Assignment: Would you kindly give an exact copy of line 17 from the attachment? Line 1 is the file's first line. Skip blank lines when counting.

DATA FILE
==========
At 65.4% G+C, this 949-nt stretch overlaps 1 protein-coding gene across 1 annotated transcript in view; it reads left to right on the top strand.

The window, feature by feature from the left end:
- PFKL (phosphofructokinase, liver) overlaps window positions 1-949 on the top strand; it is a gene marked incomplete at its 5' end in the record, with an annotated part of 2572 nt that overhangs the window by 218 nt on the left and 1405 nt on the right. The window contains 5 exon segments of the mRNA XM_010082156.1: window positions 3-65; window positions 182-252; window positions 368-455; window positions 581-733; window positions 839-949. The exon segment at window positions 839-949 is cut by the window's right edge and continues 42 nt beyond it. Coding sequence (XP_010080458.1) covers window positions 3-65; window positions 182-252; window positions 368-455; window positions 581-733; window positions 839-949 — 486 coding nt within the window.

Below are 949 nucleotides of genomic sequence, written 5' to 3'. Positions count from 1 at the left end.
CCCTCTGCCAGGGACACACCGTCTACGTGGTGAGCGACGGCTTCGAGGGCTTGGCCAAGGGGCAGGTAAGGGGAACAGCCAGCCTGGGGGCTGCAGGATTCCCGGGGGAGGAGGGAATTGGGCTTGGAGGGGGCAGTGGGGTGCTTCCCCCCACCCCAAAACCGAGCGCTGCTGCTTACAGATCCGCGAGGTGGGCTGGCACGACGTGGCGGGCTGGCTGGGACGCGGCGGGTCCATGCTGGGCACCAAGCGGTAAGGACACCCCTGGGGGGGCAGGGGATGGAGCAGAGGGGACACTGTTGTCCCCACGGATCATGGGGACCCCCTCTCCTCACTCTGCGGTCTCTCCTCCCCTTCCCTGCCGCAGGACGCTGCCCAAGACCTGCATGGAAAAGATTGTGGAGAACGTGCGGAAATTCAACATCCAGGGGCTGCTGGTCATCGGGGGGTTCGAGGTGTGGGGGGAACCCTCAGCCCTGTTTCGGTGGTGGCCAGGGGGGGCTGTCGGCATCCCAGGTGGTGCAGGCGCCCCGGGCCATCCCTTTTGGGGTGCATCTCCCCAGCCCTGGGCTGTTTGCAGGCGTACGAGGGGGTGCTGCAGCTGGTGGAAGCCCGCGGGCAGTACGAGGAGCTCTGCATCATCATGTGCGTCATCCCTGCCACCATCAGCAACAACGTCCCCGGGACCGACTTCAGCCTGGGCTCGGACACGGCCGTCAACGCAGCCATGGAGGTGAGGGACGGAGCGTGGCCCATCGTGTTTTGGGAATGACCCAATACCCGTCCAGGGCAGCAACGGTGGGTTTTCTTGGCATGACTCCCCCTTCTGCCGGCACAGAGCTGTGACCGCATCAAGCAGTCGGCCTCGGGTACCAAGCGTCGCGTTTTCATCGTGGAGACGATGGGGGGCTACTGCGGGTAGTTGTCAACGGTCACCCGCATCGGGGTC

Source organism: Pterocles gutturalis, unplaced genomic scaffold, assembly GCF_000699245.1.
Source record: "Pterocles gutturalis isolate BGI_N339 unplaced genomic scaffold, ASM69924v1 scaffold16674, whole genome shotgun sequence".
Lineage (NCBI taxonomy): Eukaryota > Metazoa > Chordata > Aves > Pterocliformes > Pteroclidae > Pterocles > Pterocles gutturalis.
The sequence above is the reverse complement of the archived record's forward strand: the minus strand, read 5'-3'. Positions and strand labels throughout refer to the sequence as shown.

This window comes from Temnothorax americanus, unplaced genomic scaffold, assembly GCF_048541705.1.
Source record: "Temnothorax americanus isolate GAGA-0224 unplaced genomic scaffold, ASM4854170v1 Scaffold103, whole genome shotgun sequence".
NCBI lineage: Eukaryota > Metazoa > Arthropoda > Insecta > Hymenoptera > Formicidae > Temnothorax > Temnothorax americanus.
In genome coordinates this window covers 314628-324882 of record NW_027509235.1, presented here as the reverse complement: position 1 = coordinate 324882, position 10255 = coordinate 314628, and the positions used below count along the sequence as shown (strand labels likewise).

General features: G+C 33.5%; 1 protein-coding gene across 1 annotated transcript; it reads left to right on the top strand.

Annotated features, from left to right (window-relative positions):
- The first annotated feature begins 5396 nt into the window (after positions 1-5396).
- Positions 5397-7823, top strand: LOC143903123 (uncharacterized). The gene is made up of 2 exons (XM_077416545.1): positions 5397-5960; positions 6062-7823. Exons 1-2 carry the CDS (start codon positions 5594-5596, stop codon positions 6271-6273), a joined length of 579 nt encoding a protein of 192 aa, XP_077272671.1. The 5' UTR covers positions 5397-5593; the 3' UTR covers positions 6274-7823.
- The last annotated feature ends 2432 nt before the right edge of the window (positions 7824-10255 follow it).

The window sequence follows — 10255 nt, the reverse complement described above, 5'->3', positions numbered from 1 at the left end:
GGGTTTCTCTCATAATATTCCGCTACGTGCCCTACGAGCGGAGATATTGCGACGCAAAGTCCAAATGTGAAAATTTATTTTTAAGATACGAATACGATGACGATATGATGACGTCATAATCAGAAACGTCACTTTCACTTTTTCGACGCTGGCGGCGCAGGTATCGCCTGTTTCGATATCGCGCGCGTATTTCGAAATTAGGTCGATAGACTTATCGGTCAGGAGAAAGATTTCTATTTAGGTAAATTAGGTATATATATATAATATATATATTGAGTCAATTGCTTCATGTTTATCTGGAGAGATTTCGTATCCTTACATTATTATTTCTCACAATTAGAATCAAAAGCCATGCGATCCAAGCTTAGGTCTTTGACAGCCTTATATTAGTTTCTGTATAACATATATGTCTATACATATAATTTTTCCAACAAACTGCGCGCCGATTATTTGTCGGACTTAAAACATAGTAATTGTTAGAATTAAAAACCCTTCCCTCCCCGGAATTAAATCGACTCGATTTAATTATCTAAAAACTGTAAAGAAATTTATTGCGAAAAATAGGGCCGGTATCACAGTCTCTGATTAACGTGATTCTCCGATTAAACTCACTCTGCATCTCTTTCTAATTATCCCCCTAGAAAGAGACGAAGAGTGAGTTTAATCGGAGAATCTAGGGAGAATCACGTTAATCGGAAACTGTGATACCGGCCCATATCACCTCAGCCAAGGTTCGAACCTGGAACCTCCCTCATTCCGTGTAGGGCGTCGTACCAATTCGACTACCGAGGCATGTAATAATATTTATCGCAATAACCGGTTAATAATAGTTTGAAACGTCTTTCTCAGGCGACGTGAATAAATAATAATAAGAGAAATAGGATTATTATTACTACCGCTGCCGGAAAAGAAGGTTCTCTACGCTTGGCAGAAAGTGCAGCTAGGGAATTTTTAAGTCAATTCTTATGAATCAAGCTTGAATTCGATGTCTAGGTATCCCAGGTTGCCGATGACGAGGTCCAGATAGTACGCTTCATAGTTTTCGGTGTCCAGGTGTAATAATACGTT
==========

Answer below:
- Positions 5397-7823, top strand: LOC143903123 (uncharacterized). The gene is made up of 2 exons (XM_077416545.1): positions 5397-5960; positions 6062-7823. Exons 1-2 carry the CDS (start codon positions 5594-5596, stop codon positions 6271-6273), a joined length of 579 nt encoding a protein of 192 aa, XP_077272671.1. The 5' UTR covers positions 5397-5593; the 3' UTR covers positions 6274-7823.